We all know sleep is important for our health… but what about our sleeping positions?
There are several sleeping positions we may find ourselves in. These may include sleeping on our side, our back, in a fetal position, or on our stomach. Each sleeping position carries its own level of health benefits.
Sleeping in a fetal position. This popular sleeping position is good for your spine, and it can also help prevent snoring. A loose (less tightly-curled) fetal position–particularly on your left side–is especially good for health, facilitating breathing and blood circulation.
Sleeping on your stomach. While this sleeping position may reduce snoring, it may not be the healthiest. Sleeping on your stomach can cause neck and back pain, and it can also put pressure on your muscles, causing numbness.
Sleeping on your side. This common sleeping position can be very healthy. Not only does it reduce neck and back pain, but it can also reduce snoring by keeping your airways open, helping you to breathe better. Additionally, placing a pillow between your legs in this sleeping position can provide extra support to both your hips and back.
Sleeping on your back. This sleeping position may be good for quality sleep – your weight is evenly distributed, and your head, neck, and spine are neutrally positioned. Additionally, placing a pillow underneath your knees while sleeping in this position can provide extra support for your spine. Also, using a pillow to support your head can be helpful when sleeping in this position. Sleeping on your back, however, can induce sleep apnea, as well as aggravate snoring and/or digestive problems such as acid reflux.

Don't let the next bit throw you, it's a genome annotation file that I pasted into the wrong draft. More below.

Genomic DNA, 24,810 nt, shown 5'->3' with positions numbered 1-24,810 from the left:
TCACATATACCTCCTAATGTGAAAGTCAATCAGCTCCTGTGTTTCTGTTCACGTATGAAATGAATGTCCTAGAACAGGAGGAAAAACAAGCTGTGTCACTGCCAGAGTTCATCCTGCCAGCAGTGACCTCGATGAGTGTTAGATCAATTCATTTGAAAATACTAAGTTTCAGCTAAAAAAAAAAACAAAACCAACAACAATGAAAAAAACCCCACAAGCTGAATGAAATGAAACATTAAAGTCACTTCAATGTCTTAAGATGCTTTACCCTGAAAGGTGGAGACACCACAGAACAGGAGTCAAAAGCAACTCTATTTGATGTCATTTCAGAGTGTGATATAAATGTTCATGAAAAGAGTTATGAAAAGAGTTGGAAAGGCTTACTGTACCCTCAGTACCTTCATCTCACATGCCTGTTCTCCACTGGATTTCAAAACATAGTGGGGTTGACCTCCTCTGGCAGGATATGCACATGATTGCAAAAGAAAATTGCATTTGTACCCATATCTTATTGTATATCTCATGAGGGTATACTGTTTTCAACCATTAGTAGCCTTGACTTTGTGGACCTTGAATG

What’s your preferred sleeping position? What are your thoughts?
Sleeping Positions. (2017). Retrieved from http://www.hcmc.org/clinics/SleepCenter/SleepingPositions/index.htm?clinicDocName=HCMC_CLINICS_440&conditionDocName
Starfish or Freefall? What Your Sleep Position Can Tell You. (2017). Retrieved from http://bettersleep.org/better-sleep/sleep-positions/
The Best Sleep Position for Your Body. (N.d.) Retrieved from https://sleep.org/articles/best-sleep-position/
What’s the Best Position to Sleep In? (2017). Retrieved from https://www.webmd.com/sleep-disorders/best-sleep-positions#1
Featured image taken from Flickr.com (user “Jon Huss”).